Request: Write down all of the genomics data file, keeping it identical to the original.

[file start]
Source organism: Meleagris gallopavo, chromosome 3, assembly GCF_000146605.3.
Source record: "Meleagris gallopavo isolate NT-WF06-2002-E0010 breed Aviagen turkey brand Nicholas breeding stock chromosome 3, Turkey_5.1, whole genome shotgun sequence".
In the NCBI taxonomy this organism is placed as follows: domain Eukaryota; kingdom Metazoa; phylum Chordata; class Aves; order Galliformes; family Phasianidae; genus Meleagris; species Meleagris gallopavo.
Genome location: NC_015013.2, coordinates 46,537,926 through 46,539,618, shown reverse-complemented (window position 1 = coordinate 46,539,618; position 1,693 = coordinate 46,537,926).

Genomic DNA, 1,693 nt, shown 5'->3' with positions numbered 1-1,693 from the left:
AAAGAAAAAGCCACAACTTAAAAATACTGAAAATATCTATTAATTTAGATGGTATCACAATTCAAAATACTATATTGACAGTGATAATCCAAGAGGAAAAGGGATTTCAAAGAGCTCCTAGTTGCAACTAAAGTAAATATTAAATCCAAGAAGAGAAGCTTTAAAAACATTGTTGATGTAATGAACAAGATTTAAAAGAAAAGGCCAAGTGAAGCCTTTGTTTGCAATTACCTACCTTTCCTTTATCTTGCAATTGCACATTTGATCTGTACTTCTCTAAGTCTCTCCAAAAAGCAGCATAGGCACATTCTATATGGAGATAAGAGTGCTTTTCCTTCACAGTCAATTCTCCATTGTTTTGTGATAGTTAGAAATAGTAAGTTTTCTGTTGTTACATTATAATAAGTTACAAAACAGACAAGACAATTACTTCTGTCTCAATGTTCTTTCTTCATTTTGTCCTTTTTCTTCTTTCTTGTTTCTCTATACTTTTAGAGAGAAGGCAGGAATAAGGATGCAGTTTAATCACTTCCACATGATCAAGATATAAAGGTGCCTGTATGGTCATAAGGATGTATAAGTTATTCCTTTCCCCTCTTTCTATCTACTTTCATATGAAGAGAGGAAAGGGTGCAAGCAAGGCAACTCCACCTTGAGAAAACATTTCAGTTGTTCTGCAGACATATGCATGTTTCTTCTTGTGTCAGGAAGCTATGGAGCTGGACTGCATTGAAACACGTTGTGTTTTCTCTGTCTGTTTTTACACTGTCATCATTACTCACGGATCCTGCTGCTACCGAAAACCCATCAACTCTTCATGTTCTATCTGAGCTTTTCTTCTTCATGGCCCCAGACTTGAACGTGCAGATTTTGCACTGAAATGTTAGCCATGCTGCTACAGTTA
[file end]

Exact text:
Source organism: Meleagris gallopavo, chromosome 3, assembly GCF_000146605.3.
Source record: "Meleagris gallopavo isolate NT-WF06-2002-E0010 breed Aviagen turkey brand Nicholas breeding stock chromosome 3, Turkey_5.1, whole genome shotgun sequence".
In the NCBI taxonomy this organism is placed as follows: domain Eukaryota; kingdom Metazoa; phylum Chordata; class Aves; order Galliformes; family Phasianidae; genus Meleagris; species Meleagris gallopavo.
Genome location: NC_015013.2, coordinates 46,537,926 through 46,539,618, shown reverse-complemented (window position 1 = coordinate 46,539,618; position 1,693 = coordinate 46,537,926).

Genomic DNA, 1,693 nt, shown 5'->3' with positions numbered 1-1,693 from the left:
AAAGAAAAAGCCACAACTTAAAAATACTGAAAATATCTATTAATTTAGATGGTATCACAATTCAAAATACTATATTGACAGTGATAATCCAAGAGGAAAAGGGATTTCAAAGAGCTCCTAGTTGCAACTAAAGTAAATATTAAATCCAAGAAGAGAAGCTTTAAAAACATTGTTGATGTAATGAACAAGATTTAAAAGAAAAGGCCAAGTGAAGCCTTTGTTTGCAATTACCTACCTTTCCTTTATCTTGCAATTGCACATTTGATCTGTACTTCTCTAAGTCTCTCCAAAAAGCAGCATAGGCACATTCTATATGGAGATAAGAGTGCTTTTCCTTCACAGTCAATTCTCCATTGTTTTGTGATAGTTAGAAATAGTAAGTTTTCTGTTGTTACATTATAATAAGTTACAAAACAGACAAGACAATTACTTCTGTCTCAATGTTCTTTCTTCATTTTGTCCTTTTTCTTCTTTCTTGTTTCTCTATACTTTTAGAGAGAAGGCAGGAATAAGGATGCAGTTTAATCACTTCCACATGATCAAGATATAAAGGTGCCTGTATGGTCATAAGGATGTATAAGTTATTCCTTTCCCCTCTTTCTATCTACTTTCATATGAAGAGAGGAAAGGGTGCAAGCAAGGCAACTCCACCTTGAGAAAACATTTCAGTTGTTCTGCAGACATATGCATGTTTCTTCTTGTGTCAGGAAGCTATGGAGCTGGACTGCATTGAAACACGTTGTGTTTTCTCTGTCTGTTTTTACACTGTCATCATTACTCACGGATCCTGCTGCTACCGAAAACCCATCAACTCTTCATGTTCTATCTGAGCTTTTCTTCTTCATGGCCCCAGACTTGAACGTGCAGATTTTGCACTGAAATGTTAGCCATGCTGCTACAGTTA